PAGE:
“If the government’s not good at something, it’s probably something we shouldn’t be doing and we need to find a way to allocate our resources or find some non-profit or someone else to partner with to get things done,” he said.
To Gagnon, it all starts from the basics — infrastructure.
“Every neighborhood has roads. Every neighborhood has some amount of water runoff,” he said. “Think about sidewalks and sidewalk deterioration. Why don’t we start there? That affects all of us.”
Gagnon also cautioned against some of the growth in Decatur.
“In Alpharetta, where I used to live, which grew and grew and grew, is a wasteland. A wasteland of empty shopping centers. A wasteland of capacity empty homes that nobody wants to buy anymore. We have to be really careful about that,” he said.
Decatur is financially prepared to handle any emergency, Powers says.
“We operate at a 20 to 30 percent fund balance. That is something that is a die-hard core principle of your government,” he said. “We have opportunities because we have fund balance.”
Braden agreed with Powers, adding that engaging the whole community was necessary when figuring out what the city’s priorities were.
“It’s important that we reach out to populations across the city,” she said. “We’re going to need to build partnerships and collaborate with county, state, non-profit, et cetera.”
Rapid growth and development
Twelve-year resident Charlie Slater brought up an issue being felt more and more in the community — Decatur’s capacity.
“It seems like everywhere I walk in the downtown area, I’m seeing apartments being built,” he said. “I gotta believe that these people have cars and a lot of them have school-aged children. To my knowledge, Decatur High is at a maximum and I’m not sure if there’s any room for expansion.”
Powers agreed, but noted that there was some management of the issue.
“We really look at trying to limit the number of three-bedroom apartments which cuts down that capacity for a family,” he said.
Gagnon agreed with Slater, citing some of his own observations.
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“No one rides their bicycle down the bicycle lane, which is weed-infested and covered with dirt from the planters,” he said.
Gagnon emphasized the need for data and independent expertise to combat the complexities of the issue.
“I’ve been asking since the planters went on West Howard for an impact study that was performed on the traffic on that road. Never seen one. I don’t believe it exists,” he said.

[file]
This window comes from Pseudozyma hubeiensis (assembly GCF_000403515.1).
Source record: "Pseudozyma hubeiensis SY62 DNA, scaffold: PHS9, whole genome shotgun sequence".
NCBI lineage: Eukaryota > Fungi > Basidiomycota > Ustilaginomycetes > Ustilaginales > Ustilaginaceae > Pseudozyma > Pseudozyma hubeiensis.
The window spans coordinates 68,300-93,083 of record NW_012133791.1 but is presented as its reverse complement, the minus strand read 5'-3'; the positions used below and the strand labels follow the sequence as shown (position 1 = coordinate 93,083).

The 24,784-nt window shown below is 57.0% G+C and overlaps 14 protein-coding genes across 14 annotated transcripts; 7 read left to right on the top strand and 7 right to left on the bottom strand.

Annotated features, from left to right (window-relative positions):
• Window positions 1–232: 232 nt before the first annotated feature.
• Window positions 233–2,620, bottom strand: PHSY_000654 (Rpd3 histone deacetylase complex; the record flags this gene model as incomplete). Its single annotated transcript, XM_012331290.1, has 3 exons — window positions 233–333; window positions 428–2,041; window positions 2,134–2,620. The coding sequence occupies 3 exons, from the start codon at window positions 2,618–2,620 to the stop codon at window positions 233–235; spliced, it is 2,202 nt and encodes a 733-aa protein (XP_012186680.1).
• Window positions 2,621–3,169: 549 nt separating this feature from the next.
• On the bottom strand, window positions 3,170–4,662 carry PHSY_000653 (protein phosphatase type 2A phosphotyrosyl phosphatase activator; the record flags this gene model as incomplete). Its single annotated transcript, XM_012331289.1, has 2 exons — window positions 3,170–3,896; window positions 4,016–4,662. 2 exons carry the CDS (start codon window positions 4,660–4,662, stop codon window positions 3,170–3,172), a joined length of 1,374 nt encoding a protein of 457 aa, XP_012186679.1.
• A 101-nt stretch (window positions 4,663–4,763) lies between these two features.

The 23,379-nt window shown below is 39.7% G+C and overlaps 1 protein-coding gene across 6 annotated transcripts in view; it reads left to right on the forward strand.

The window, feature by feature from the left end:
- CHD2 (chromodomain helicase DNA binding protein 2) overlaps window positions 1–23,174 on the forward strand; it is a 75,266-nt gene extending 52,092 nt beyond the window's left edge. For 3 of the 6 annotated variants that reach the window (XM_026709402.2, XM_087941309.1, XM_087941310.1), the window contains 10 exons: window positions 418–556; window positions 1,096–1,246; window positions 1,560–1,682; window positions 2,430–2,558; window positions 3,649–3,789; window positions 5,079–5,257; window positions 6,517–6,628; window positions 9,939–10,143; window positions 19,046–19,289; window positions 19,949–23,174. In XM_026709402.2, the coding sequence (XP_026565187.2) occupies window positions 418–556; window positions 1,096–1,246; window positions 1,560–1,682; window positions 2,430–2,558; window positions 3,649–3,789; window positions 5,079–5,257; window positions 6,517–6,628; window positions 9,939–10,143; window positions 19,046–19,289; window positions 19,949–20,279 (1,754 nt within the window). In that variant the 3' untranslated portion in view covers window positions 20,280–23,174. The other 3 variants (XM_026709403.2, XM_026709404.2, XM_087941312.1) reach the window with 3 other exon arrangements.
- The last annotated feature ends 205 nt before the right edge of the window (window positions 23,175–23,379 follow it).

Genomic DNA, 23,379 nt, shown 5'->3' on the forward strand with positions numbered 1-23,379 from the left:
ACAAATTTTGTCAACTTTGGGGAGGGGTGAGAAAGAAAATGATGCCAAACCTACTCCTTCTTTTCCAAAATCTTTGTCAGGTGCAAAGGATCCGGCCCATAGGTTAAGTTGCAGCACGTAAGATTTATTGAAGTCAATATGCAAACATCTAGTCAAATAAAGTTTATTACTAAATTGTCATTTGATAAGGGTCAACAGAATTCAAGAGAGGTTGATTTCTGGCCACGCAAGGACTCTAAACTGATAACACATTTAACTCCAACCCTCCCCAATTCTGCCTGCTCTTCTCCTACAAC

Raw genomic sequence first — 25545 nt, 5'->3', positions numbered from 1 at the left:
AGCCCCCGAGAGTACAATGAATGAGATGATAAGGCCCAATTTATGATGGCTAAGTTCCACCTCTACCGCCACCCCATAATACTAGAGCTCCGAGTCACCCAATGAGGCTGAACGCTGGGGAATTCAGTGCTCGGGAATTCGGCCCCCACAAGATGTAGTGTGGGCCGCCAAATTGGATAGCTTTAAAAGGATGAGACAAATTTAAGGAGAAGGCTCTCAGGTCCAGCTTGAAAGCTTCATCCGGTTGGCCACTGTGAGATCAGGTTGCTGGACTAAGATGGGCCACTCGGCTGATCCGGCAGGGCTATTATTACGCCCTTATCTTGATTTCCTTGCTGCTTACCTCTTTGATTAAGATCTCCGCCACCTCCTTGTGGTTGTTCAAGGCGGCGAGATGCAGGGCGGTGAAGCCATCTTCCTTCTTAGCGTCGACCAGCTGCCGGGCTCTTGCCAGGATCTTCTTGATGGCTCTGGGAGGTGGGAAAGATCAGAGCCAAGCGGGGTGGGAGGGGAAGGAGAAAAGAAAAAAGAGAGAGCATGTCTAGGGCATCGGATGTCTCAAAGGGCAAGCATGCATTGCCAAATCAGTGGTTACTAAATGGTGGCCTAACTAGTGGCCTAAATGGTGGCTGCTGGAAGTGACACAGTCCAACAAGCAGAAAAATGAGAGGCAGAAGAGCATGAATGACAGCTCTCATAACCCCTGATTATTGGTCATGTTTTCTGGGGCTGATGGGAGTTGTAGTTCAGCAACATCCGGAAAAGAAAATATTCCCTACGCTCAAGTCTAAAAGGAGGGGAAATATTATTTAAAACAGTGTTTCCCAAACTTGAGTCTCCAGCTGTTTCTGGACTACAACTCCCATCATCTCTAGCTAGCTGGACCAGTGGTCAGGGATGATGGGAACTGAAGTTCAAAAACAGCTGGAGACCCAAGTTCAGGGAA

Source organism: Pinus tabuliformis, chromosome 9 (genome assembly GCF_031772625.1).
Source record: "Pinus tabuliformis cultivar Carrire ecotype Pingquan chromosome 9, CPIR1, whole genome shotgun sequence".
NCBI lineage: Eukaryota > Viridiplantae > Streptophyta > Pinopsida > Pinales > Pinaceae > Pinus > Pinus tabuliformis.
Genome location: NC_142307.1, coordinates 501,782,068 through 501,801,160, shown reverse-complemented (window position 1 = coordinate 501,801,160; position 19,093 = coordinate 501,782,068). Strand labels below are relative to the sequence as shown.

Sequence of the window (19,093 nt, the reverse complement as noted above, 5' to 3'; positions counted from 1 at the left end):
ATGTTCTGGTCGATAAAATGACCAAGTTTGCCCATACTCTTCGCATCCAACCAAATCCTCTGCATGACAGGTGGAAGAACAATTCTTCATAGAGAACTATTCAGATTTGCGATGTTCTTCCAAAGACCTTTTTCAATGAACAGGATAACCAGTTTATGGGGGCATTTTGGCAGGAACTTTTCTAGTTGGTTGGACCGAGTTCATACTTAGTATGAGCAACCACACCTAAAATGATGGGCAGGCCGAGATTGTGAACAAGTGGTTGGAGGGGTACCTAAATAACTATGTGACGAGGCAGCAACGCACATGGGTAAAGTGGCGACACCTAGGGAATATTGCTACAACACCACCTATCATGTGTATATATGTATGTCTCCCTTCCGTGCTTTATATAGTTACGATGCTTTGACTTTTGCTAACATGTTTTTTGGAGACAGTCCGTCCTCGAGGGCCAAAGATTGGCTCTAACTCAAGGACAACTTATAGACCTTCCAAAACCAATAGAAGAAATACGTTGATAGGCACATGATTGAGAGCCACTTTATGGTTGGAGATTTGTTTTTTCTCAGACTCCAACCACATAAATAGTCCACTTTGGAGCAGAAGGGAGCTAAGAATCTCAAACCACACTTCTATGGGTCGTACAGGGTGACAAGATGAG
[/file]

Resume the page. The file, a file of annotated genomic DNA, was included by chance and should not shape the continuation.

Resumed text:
To Dusenbury, creating a clear-cut plan was essential.
“Where are the parks and green spaces going to be? How are we integrating transportation and parking into this?” he said. “Let’s have an honest comprehensive conversation on what it looks like.”
Braden agreed and said the apartments have some benefits to them.
“Our apartment buildings actually support our schools.They bring in a much higher tax revenue than is used because the proportion of students in our apartments are very low when you look at the actual data,” she said. “There’s not a direct correlation and overcrowded schools.”
The last issue of the evening was diversity — how to keep minority populations within the city.
Creating ways to build affordable housing was essential, Braden says.
“There’s a lot of policies mechanisms that we can use to incentivize [affordable housing],” she said.
Dusenbury believes that there needs to be a closer look at the existing information and data on the issue.
“If we are serious about not pushing people off by raising their taxes… we need to have a hard look at what’s driving those financial decisions,” he said.
Gagnon suggested several ideas to combat the issue.
“We can choose to compensate people differently so they can afford to live here,” he said. “We can and should control what it costs to live here to the degree that we can. And when we say we’re committed to some percentage of new development being affordable, we need to define very strictly what that means.”
Powers reiterated some of Gagnon’s points in his statement, citing previously enacted policies.
“In 2016, we did a fee waiver for all seniors for their sanitation fees and their water fees. While these are small sums, they add up,” he said.
Following this discussion, the forum closed out with two minute closing statements from each candidate. Elections for city commissioners will be held on Nov. 5.
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In order to register you have to be a U.S. citizen, a legal resident of a Georgia county and at least 17 1/2 years old. You must be 18 years old to vote, according to the Secretary of State’s Office.